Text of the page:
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Summer Song.

•♦ Uses of Recreation.

+» Folly and Fear.


..— Life. --


. A Materialistic Age.

♦ The Nature of Devotion.


A Thomas Ellis Scholarship.

Wearisome Verbosity.

. Education of Children Bill.

.. The Teaching Profession.

UniDcrsitp College, ABERYSTWYTH.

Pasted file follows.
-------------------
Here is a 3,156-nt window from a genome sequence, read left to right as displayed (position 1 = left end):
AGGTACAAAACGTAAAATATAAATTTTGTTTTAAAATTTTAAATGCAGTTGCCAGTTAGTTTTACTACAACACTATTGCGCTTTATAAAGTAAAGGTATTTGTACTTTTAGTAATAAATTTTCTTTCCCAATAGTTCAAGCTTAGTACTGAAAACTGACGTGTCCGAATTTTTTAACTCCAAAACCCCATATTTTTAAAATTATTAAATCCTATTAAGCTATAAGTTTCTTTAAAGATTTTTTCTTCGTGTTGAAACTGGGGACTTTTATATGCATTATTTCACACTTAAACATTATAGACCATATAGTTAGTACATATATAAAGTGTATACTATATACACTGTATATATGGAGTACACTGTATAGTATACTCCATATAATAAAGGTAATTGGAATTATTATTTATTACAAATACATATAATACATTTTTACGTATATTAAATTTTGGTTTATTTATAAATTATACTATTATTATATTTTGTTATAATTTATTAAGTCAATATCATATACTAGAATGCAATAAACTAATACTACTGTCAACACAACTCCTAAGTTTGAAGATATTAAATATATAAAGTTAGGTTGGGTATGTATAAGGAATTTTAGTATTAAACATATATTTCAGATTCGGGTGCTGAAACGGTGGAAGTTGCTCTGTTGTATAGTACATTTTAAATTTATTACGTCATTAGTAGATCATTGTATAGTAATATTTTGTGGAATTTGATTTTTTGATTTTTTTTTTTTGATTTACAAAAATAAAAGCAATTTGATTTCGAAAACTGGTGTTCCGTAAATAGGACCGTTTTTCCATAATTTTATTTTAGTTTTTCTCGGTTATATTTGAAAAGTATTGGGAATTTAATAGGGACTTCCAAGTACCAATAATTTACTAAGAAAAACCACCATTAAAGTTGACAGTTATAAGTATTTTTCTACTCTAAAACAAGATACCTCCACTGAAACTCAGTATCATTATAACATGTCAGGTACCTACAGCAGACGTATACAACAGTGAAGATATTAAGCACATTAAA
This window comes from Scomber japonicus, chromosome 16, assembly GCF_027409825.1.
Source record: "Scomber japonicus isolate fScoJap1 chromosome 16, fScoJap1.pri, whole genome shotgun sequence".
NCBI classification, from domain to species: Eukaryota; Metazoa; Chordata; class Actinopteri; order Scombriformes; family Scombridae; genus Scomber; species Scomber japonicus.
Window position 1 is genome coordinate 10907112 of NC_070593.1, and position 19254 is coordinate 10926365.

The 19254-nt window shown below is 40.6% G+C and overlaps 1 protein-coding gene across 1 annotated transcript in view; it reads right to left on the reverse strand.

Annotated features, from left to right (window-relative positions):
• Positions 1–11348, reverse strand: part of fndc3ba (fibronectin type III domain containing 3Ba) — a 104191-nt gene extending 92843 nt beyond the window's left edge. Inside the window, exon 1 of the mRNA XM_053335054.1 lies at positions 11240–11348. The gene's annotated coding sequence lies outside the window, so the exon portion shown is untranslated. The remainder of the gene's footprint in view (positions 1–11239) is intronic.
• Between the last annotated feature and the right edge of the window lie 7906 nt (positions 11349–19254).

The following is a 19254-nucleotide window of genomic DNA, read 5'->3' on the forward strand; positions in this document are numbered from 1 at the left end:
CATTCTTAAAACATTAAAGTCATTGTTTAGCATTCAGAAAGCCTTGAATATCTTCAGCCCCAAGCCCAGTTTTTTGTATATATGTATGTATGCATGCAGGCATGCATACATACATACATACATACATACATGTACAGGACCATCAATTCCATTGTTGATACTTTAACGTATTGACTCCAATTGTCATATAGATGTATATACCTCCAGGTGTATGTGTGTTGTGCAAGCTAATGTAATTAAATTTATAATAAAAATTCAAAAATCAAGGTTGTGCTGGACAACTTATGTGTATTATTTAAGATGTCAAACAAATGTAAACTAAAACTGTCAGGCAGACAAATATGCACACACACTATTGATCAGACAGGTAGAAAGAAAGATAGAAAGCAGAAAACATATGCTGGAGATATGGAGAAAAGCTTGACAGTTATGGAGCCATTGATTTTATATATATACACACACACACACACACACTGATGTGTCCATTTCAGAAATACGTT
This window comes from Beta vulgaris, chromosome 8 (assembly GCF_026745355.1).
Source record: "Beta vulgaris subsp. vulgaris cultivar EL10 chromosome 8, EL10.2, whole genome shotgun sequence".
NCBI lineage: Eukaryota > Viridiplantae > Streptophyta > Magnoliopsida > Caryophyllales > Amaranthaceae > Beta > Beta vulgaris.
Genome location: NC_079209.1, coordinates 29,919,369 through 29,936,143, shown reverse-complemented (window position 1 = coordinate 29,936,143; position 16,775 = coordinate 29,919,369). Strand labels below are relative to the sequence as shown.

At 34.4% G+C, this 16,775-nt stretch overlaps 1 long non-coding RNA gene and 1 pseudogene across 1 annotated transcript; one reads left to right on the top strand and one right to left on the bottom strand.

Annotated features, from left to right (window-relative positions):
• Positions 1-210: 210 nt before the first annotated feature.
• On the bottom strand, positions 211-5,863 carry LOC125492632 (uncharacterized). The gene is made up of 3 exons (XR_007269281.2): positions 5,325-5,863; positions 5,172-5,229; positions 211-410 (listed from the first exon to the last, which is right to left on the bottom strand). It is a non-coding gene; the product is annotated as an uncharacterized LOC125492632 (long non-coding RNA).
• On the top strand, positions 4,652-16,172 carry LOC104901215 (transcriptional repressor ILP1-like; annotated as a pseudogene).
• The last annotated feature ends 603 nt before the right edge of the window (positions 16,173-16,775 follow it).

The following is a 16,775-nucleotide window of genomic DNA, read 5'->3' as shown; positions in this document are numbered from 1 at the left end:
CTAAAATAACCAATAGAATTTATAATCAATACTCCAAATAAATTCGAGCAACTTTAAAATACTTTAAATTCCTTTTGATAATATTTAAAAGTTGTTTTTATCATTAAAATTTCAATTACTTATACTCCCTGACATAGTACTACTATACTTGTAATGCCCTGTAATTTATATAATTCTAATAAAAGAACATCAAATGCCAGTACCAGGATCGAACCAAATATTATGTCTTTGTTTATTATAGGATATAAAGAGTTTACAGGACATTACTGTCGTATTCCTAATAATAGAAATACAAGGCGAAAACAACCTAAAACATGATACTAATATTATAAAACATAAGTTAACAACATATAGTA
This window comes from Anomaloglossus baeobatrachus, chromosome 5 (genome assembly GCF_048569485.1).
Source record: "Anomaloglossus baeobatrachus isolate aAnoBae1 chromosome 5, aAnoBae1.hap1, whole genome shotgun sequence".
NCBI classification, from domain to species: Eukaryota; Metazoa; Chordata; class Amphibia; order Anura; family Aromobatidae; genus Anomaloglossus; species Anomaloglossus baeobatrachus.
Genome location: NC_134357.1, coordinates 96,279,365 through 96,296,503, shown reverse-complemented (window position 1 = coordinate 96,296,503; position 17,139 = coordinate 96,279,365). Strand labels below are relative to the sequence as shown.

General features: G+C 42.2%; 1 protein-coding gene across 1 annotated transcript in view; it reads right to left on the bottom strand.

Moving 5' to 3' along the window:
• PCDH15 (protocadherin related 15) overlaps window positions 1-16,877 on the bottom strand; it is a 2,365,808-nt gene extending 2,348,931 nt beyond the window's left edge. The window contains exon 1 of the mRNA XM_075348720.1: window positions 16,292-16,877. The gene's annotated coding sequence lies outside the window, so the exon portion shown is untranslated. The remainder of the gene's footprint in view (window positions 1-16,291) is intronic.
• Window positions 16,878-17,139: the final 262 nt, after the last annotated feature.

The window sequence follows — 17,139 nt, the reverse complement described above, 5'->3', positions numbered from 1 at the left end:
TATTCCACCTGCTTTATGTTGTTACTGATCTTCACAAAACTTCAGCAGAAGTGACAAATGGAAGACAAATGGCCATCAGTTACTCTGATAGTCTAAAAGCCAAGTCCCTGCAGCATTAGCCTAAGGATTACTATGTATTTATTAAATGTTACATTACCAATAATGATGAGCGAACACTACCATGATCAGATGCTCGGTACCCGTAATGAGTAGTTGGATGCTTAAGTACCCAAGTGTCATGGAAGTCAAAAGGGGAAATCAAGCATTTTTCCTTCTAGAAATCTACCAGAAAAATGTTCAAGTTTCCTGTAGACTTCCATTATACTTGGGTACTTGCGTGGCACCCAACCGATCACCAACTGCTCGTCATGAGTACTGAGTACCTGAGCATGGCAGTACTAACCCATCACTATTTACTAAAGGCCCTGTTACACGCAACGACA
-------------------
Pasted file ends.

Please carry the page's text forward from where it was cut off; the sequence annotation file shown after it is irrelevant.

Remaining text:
UniDcrsitp College, ABERYSTWYTH. Educational Problems. THE BISHOP OF HEREFORD AT THE COLLEGE. In connection with the local branch of the Teach- ers' Guild Dr. Percival, the Lord Bishop of Hereford, addressed a large number of students aud visitors in the Examination Hall of the College, at Aberyst- wyth, on Thursday. Principal Roberts occupied the chair. Dr. Percival said he was particularly glad of the opportunity of seeing face to face the living representatives of that University—the university of the present and all the hope of the future, because it was to him as an Englishman to some extent interested in Wales, for, however unworthy, he had the privilege of peesiding over some dozen Welsh parishes—(laughter)—particularly interest- ing to come and have even that hasty glimpse of their University and its life. It was so different from the English universities as to have a fascina- tion for one who was moved, as he confessed he was sometimes moved, by what might be called democratic tendencies (cheers). The English universities of Oxford and Cambridge—noble in- stitutions as they were, were English national uni- versities in a somewhat different sense to that at Aberystwyth. No one conld be familierwith their life and with the life of the people of England without seeing that Drford and Cambridge were universities of the professions and of the wealthier classes. It was not necessary for him to say any- thing of the splendid services they did to the nation or to the way they extended their influence through all ranks of the people by extension lectures and in other ways. But notwithstanding all that, they occupied towards the nation a different relationship to what the University of Aberystwyth occupied towards the people of Wales. Whether his conception was a right one or not, it was a conception which made all thought of their Welsh University so interesting to him and it was this, that that was a university of the people, to a great extent provided by the impulse of the people, and used by the people of all ranks and classes. He thought of it as a university in which would be educated not merely professional men and women and those who belong to the weathier and leisured classes, but those who went out into occupation, and who lived their lives in the hills and valleys of Wales (applause). He often envied Wales insti- tutions of that kind which laid their grasp upon the whole life of the Kingdom, which no institution did on the ordinary life of England. England there- by suffered a great loss, it seemed to him—a loss which it suffered both with relation to Scotland and to Wales. He remembered being very much struck by an illustration of the value of the pre- valance of university life, as touching in a close and in a real sense the common life of the people, when travelling along the Highland Railway of Scotland. He travelled for a considerable distance with a stonemason, whose con- versation was that of a really educated man, and was of the most interesting character, He did not know that he had ever heard anyone talk more interestingly of Thomas Carlyle than did that plain working mason in the highlands of Scotland. (cheers). Of course, there are some little extra- vagances in his talk as might be expected from a Scotch highlandman when talking about Thomas Carlyle (laughter). He could not say he could always follow him the whole distance, particularly when he insisted time after time that Thomas Carlyle was the greatest man on God's earth (re- newed laughter). But still he felt, when he came away from that conversation, that the Scotch system of higher education pervaded the whole of Scotch life in every degree from the University. The people of Wales provided it for themselves in Wales, but the people of England did not enjoy it. He congratulated them on having done that great and good work for their own generation and for the generations that were to come after them (ap- plause). He should like to add one word with regard to the University, and that was to express the pleasure he felt at seeing that women were securing their proper share of Welsh education (applause). It had been one of the blots upon English life in the past that men seemed to have appropriated almost all the various helps and en- dowments and benefits up and down English life given for the purpose of education; and it was one of the most hopeful of all signs for the life of generations to come that woman was beginning to secure something like, there in Wales at any rate, an equal opportunity with man in the field of Welsh Education (applause). About a year ago he was invited by Canon Rownsley to open at Kes- wick a new secondary school of a mixed character to be frequented by boys and girls—joint education. He did not know whether such schools existed in Wales; but at any rate it was a new type of school in that part of the world (laughter). He was not going there to discuss the value of a mixed, educa- tion, but it was very interesting to him to find that the master and the mistress who had been selected to preside over the school at Keswick were both Welsh people (cheers). The master was a Welsh- man of considerable distinction and the mistress had been a distinguished teacher, as he under- stood, in one of the higher schools at Barmouth or Dolgelley (applause). In that way it would be seen how England was beginning to benefit by the higher education which Wales was giving to her young people, which enabled Wales to send her youth out as missionaries into the remote corners of England (laughter). Going on to speak of the Teachers' Guild, his Lordship said that when living at Oxford he had to do with the foundation of the guild. In fact, he believed he was chairman of the tirst council (cheers). He noticed that the guild had a very interesting conference at Aber- ystwyth last year. The Teachers Guild was one of the best of the institutions which were working all over their English life. It represented the whole body of teachers effected a new kind of unity and helped them a long way forward towards securing the teacher a real professional status; and the more they could do that they made more influential the highest and best educational powers of the country. In England teachers were divided into sections, each of which occupied a different plane. The Guild brought teachers of all sections together where they could not only help but could learn from each other (hear, hear). In Wales teachers were not divided to the extent they were in England, and Wales was to be congratulated on that fact, because there was no greater loss for a nation or for the profession than for the teachers to be divided into separate classes (applause). One of the great gains of a university like that was that it tended to obliterate divisions, not only in society, but in professions, and so helped to keep the people together in one national body (hear, hear). He had not observed anything in England which tended to bring women so much to the front as the Guild. He had always been profoundly impressed with the fact that women teachers were far less subject, he might say, to tradition and to conven- tional influences than men. They came to a subject of discussion with more open minds, and, if he might venture to describe it, were more ideal- istic (laughter). He hoped the men present would forgive him (renewed laughter). The habit of women seemed to him to be more directly the habit of looking at the higher aspiration of the subject and he had noticed how women impared a higher tone to fhe subject and he could not but feel that they went away and faced their pupils in many instances with higher, clearer, and purer notions of what could be done with the profession than was the case with many of the masters and so he had felt thankful again and again that the Teachers' Guild was a body which had been tending all over the country in one branch and another to bring women more to the front in the discussion of the higher education because he was convinced it had been a great gain to the cause of education. (applause). There was still another reason for joining the Teachers Guild. It helped to add momentum to the demand which the Guild was always making for the registration of teachers and schools and for the adequate training of teachers. It was astonishing how the world had gone on with so many defects as were allowed to exist, and it was astonishing how they had gone on so long educating generation after generation without adopting any real system of training for those engaged in the work of education (applause). There was nothing more important than that the teacher should have the best possible training when he had to do with the impressionable years of life of a sensitive human soul. They had gone on with- out ever forming a system; without collecting and formulating the experience of those who had taught for the advantage of those who came after them. They had gone on letting each new generation of teachers work out its own ideas of teaching on the pupils whom they had to teach. He was not only thinking of the work of the Guild, but of the work of the professors in the college. The elementary teachers were better trained in many respects and he congratulated them because as they stood year after year before their pupils impressing their personality upon them, inspiring them, guiding them, and uplifting them, they were 11 c!1 z, doing far more than bishops and clergy could expect to do (applause). But some of them were going to be teachers in intermediate and higher education, both men and women, and what an advantage training would be to them. They would be among the pioneers because people were only just beginning to talk about it in England, and on that account he was glad to find they had a system at work at Aberystwyth, because he trusted that the action of England would be accelerated by the example of Wales and by the success of those who passed through the system there (applause). Archdeacon Prothero proposed, and Mr. Darling- ton seconded, and it was unanimously agreed, that y I a vote of thanks be given to the Bishop for his address.